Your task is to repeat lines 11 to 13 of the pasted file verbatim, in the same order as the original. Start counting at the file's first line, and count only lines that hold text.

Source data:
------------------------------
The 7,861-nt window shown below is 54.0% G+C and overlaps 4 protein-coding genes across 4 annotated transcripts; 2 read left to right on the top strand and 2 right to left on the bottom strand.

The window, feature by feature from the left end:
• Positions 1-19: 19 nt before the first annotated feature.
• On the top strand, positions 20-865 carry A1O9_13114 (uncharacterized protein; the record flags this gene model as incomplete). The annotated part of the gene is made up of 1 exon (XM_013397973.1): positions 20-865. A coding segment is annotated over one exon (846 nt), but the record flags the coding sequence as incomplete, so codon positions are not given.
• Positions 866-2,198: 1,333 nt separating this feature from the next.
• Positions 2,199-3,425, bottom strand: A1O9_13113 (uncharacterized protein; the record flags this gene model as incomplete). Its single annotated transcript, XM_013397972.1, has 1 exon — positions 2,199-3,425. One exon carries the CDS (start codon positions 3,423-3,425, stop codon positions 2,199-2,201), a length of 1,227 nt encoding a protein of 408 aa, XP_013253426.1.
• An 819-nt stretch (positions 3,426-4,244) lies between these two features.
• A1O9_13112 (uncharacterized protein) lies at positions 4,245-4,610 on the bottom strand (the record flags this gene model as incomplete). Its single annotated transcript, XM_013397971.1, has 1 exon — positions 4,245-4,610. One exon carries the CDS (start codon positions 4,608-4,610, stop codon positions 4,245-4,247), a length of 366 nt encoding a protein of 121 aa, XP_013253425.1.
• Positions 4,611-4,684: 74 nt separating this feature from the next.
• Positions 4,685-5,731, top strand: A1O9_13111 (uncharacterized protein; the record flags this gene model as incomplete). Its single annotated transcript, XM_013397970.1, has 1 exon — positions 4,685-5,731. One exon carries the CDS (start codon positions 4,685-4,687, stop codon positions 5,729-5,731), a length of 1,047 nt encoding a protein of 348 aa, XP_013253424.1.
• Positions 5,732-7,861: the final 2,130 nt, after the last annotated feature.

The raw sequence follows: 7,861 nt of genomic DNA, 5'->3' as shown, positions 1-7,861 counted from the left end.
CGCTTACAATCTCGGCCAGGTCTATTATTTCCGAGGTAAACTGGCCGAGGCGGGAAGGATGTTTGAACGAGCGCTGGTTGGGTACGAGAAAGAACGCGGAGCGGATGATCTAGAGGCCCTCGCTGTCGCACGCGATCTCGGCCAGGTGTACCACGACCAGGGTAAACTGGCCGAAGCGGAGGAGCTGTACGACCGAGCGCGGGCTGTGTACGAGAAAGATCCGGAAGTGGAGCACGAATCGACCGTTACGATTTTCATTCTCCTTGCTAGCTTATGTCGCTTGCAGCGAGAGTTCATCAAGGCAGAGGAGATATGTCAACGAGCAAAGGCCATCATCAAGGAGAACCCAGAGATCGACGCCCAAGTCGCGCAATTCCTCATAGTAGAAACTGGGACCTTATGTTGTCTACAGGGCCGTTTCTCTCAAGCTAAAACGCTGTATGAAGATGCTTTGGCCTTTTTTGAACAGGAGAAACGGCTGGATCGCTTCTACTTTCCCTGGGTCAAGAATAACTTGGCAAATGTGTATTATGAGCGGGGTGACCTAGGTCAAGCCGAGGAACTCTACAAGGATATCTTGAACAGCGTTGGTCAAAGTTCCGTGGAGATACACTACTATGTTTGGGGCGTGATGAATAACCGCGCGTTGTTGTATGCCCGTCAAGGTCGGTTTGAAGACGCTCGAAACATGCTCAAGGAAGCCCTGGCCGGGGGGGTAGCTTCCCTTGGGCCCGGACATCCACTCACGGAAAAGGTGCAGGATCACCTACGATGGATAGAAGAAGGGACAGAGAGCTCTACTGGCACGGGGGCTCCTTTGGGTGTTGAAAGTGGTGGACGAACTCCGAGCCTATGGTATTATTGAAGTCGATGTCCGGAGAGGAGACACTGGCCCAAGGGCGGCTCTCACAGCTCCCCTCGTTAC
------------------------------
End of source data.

• Positions 5,732-7,861: the final 2,130 nt, after the last annotated feature.

The raw sequence follows: 7,861 nt of genomic DNA, 5'->3' as shown, positions 1-7,861 counted from the left end.
CGCTTACAATCTCGGCCAGGTCTATTATTTCCGAGGTAAACTGGCCGAGGCGGGAAGGATGTTTGAACGAGCGCTGGTTGGGTACGAGAAAGAACGCGGAGCGGATGATCTAGAGGCCCTCGCTGTCGCACGCGATCTCGGCCAGGTGTACCACGACCAGGGTAAACTGGCCGAAGCGGAGGAGCTGTACGACCGAGCGCGGGCTGTGTACGAGAAAGATCCGGAAGTGGAGCACGAATCGACCGTTACGATTTTCATTCTCCTTGCTAGCTTATGTCGCTTGCAGCGAGAGTTCATCAAGGCAGAGGAGATATGTCAACGAGCAAAGGCCATCATCAAGGAGAACCCAGAGATCGACGCCCAAGTCGCGCAATTCCTCATAGTAGAAACTGGGACCTTATGTTGTCTACAGGGCCGTTTCTCTCAAGCTAAAACGCTGTATGAAGATGCTTTGGCCTTTTTTGAACAGGAGAAACGGCTGGATCGCTTCTACTTTCCCTGGGTCAAGAATAACTTGGCAAATGTGTATTATGAGCGGGGTGACCTAGGTCAAGCCGAGGAACTCTACAAGGATATCTTGAACAGCGTTGGTCAAAGTTCCGTGGAGATACACTACTATGTTTGGGGCGTGATGAATAACCGCGCGTTGTTGTATGCCCGTCAAGGTCGGTTTGAAGACGCTCGAAACATGCTCAAGGAAGCCCTGGCCGGGGGGGTAGCTTCCCTTGGGCCCGGACATCCACTCACGGAAAAGGTGCAGGATCACCTACGATGGATAGAAGAAGGGACAGAGAGCTCTACTGGCACGGGGGCTCCTTTGGGTGTTGAAAGTGGTGGACGAACTCCGAGCCTATGGTATTATTGAAGTCGATGTCCGGAGAGGAGACACTGGCCCAAGGGCGGCTCTCACAGCTCCCCTCGTTAC